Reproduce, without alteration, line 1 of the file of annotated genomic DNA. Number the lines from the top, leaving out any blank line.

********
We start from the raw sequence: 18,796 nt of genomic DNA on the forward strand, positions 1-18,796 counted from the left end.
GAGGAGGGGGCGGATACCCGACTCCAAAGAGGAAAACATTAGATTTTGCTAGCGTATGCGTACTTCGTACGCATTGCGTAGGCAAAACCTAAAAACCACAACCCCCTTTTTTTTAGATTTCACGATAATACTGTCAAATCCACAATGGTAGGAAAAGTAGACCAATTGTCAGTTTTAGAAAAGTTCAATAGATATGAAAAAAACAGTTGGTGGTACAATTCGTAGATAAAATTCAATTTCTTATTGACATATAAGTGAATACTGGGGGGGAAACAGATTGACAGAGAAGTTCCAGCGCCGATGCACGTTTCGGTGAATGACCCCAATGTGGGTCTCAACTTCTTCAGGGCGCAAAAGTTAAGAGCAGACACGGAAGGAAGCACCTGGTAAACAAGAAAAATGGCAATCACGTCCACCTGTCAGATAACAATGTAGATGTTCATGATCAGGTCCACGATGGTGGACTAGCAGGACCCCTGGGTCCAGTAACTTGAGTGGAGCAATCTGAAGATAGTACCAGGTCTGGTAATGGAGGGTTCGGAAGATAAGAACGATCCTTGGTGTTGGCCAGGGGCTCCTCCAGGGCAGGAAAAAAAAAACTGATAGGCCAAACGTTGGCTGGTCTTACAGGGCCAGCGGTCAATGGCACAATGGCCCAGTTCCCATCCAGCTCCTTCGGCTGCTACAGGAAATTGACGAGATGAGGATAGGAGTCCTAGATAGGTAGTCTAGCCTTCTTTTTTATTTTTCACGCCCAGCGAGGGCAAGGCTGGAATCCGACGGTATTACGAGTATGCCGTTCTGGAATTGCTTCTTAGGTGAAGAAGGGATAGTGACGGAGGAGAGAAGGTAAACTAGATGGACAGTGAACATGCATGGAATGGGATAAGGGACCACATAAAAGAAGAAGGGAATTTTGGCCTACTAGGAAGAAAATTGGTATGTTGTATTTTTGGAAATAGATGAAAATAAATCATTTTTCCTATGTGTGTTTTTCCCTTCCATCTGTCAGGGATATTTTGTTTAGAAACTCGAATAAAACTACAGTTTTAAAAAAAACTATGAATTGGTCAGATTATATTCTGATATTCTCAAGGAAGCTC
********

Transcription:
We start from the raw sequence: 18,796 nt of genomic DNA on the forward strand, positions 1-18,796 counted from the left end.